unconscious person would be in a sling, sling seat or litter.
3) your pursuers could find whatever you need them to.
often pulleys are not used at all, but unless they have another rope to send the pulley back to the start for each man (more time) they will each have one.
by two pulleys, thats either to have 2 in rotation, or to use 2 at once so the load on the tensioned rope is less acute.
it would be very poor soldiering to leave a pulley behind, indeed proper tyroleans are rigged so all but the anchor is retrievable.
anything hanging on the rope would drop if the rope was cut from the far side, but if a retrieval rope was used for a single pulley to go back and forth the pulley could still be attached at the far end (in that case tho the good guys would have taken it with them).
it would help to know if these are contemporary soldiers or ww2-type stuff, as methods and equipment would be different - and theres a good chance you will find an expert on here on whatever era you have chosen.
Tyrolean Traverses take a wee bit of time to set up and involve getting the rope to both the exit and landing ends of the rope. The traverse below too about 3 hours for two of us to set up and took another hour and a half to get all 14 of our troopers across it. If you notice the sag in the rope as the person reaches the halfway point, this was on a tensioned semi static and we still got plenty of stretch.
The above traverse was 58m across. (imagine the rope sag in 500m)
Interesting film! How did you get the rope across to start with?
Sorry, I'm all out of dragons by this point in the story, but the men are duplicious, if that's any consolation.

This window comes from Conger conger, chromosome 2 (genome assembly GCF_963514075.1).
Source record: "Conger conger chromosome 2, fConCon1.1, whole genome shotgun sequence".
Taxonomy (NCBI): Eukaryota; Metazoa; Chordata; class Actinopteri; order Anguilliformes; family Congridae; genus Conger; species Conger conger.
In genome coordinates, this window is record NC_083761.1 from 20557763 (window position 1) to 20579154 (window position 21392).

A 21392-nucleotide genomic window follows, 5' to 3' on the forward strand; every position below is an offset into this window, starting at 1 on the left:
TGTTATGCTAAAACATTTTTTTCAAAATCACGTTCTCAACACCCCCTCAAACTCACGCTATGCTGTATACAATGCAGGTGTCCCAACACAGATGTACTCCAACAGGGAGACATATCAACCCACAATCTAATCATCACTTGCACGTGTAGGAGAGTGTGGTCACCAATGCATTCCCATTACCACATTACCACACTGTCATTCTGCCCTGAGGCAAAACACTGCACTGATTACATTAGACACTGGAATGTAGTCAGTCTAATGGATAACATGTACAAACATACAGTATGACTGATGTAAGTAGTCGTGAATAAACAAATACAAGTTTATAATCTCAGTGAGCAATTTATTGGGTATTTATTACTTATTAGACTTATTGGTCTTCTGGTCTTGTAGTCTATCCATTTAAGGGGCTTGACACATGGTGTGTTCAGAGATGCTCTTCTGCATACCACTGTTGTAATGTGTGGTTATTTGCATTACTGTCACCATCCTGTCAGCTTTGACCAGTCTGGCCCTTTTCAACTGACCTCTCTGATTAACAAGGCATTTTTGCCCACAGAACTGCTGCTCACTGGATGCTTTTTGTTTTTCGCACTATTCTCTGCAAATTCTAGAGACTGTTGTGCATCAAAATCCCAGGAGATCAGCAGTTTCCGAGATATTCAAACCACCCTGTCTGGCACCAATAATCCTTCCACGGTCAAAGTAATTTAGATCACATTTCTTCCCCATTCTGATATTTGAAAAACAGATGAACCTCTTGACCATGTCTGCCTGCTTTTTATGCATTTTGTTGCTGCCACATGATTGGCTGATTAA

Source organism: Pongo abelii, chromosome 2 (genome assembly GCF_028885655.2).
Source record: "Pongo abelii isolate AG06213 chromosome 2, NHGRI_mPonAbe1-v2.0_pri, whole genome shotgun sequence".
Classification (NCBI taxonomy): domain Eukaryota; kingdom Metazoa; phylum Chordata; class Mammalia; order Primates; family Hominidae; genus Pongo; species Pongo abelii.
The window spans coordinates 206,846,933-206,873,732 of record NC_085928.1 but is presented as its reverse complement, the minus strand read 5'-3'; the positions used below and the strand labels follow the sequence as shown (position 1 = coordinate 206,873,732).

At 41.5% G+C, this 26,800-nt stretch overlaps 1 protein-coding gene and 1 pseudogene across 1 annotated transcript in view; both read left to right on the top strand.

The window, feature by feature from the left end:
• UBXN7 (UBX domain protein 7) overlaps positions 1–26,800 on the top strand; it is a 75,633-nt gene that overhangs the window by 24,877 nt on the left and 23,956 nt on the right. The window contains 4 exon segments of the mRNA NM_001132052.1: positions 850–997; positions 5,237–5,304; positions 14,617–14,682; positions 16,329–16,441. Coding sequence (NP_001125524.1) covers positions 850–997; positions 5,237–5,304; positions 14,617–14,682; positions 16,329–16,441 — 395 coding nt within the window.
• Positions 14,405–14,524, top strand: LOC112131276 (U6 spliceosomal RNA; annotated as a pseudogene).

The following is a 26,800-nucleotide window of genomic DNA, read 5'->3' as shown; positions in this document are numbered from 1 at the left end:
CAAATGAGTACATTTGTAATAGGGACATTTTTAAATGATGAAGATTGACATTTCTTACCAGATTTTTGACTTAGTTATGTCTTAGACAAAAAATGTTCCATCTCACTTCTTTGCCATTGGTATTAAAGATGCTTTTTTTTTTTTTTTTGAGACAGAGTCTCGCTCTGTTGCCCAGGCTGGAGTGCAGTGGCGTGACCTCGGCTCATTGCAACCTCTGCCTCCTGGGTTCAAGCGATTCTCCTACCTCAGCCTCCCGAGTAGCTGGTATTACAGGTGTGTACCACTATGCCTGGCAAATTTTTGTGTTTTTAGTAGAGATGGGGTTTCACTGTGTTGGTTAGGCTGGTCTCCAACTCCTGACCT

No high-tech, I'm afraid, just ropes,pulleys - the simple stuff. But the "soldiers" are bandits who have been holed up in a mountain stronghold for years, so they know all about the uses of ropes - unlike me. My other half always claims I don't understand levers - true!
And I thought my choice was dull and predictable - you guys need to get out more.
Humility prevents me commenting on the vid.
this may be useful
have crossed a bunch of these myself. they use cables, not ropes, and many are more zip lines (at an angle rather than a tyrolean which is horizontal), but hillbilly rigs that may be a bit like your bandits set ups.
y'know, if you ask the right way, im sure someone may take you out for a go.
id offer but am outside the uk. if you like a can send you some crappy iphone pics of the 25m tyrolean i mentioned earlier to get an idea of the look of it.
Do you need to make the distance 500m? If you make it 10- 50 it's more realistic. This is 15- 20m but the gap is still uncross-able any other way: https://fbcdn-sphotos-c-a.akamaihd.net/hphotos-ak-prn1/33433_10150230984780445_2973648_n.jpg
Tyroleans are what climbers do, most armies train people to crawl on ropes fairly early on. http://www.defense.gov/imgHandler.ashx?h=350&w=0&img=/dodcmsshare/WeekInPhotos/2011-05/hires... It'd be the fastest way too.
Q1- Depends on the gap, if you keep it short it'll be faster, the first photo took us about 15 mins for about ten of us so I'd say 20 mins for 30 rushing it.
Q2- A sling hanging from the rope then pulled across by another rope would probably be best.
Q3- If you get them to crawl on the rope like the second photo they will be goosed when the rope is cut.
I love it. Yes, that would make more sense. I'll have the prisoner carried upside down, like the pig and the goat - I think the goat enjoyed the crossing.
Thanks for the kind thought. I did a zipwire once!
Possibly not. It's a trap being set up using the prisoner to lure the pursuers. The rope crossing is from a fortress tower to a ruined tower on an outlying rock pillar. If I make the intervening ravine deeper and put the "angry river" at the bottom, a shorter distance would be possible. The critical part is that no one notices any activity at the ruined tower in advance. Given that sentries at the fortress should have their eyes peeled for suspicious activity, it can't be too close.
Faffing around with 500+ metres of cable/rope and tensioning is not going to go unnoticed. 50m - 100m is a far more viable thing to set up quickly and discreetly. Two towers over a narrow ravine/gorge would make a formidable obstacle for anyone to pass beneath, which would justify their original construction there.
Thanks everyone for your help!